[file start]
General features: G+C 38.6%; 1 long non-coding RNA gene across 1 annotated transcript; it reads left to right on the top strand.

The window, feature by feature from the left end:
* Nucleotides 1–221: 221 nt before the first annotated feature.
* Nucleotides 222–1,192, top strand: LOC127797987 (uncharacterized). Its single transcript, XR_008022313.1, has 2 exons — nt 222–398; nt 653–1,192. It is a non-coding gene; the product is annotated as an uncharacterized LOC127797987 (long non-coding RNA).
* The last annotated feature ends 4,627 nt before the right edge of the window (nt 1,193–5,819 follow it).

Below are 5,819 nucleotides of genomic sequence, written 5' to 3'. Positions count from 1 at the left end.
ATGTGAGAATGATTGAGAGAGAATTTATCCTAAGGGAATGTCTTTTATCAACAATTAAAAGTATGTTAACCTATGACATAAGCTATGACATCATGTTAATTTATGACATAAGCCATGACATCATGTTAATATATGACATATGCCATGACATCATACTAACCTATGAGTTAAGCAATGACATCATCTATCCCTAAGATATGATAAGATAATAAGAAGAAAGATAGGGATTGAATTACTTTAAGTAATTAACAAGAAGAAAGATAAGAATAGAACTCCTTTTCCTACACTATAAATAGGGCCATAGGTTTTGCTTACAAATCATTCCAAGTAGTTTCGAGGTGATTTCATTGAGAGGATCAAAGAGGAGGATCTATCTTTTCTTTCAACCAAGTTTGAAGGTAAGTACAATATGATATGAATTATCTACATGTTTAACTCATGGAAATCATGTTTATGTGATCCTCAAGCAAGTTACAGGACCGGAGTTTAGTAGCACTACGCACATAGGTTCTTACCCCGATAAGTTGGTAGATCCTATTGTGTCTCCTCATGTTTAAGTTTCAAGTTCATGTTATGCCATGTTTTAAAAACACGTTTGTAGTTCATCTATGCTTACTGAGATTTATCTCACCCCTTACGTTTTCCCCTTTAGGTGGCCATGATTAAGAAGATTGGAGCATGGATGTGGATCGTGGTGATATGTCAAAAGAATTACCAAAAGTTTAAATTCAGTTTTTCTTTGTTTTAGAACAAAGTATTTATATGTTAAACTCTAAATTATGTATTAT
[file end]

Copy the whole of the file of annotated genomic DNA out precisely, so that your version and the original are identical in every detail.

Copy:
General features: G+C 38.6%; 1 long non-coding RNA gene across 1 annotated transcript; it reads left to right on the top strand.

The window, feature by feature from the left end:
* Nucleotides 1–221: 221 nt before the first annotated feature.
* Nucleotides 222–1,192, top strand: LOC127797987 (uncharacterized). Its single transcript, XR_008022313.1, has 2 exons — nt 222–398; nt 653–1,192. It is a non-coding gene; the product is annotated as an uncharacterized LOC127797987 (long non-coding RNA).
* The last annotated feature ends 4,627 nt before the right edge of the window (nt 1,193–5,819 follow it).

Below are 5,819 nucleotides of genomic sequence, written 5' to 3'. Positions count from 1 at the left end.
ATGTGAGAATGATTGAGAGAGAATTTATCCTAAGGGAATGTCTTTTATCAACAATTAAAAGTATGTTAACCTATGACATAAGCTATGACATCATGTTAATTTATGACATAAGCCATGACATCATGTTAATATATGACATATGCCATGACATCATACTAACCTATGAGTTAAGCAATGACATCATCTATCCCTAAGATATGATAAGATAATAAGAAGAAAGATAGGGATTGAATTACTTTAAGTAATTAACAAGAAGAAAGATAAGAATAGAACTCCTTTTCCTACACTATAAATAGGGCCATAGGTTTTGCTTACAAATCATTCCAAGTAGTTTCGAGGTGATTTCATTGAGAGGATCAAAGAGGAGGATCTATCTTTTCTTTCAACCAAGTTTGAAGGTAAGTACAATATGATATGAATTATCTACATGTTTAACTCATGGAAATCATGTTTATGTGATCCTCAAGCAAGTTACAGGACCGGAGTTTAGTAGCACTACGCACATAGGTTCTTACCCCGATAAGTTGGTAGATCCTATTGTGTCTCCTCATGTTTAAGTTTCAAGTTCATGTTATGCCATGTTTTAAAAACACGTTTGTAGTTCATCTATGCTTACTGAGATTTATCTCACCCCTTACGTTTTCCCCTTTAGGTGGCCATGATTAAGAAGATTGGAGCATGGATGTGGATCGTGGTGATATGTCAAAAGAATTACCAAAAGTTTAAATTCAGTTTTTCTTTGTTTTAGAACAAAGTATTTATATGTTAAACTCTAAATTATGTATTAT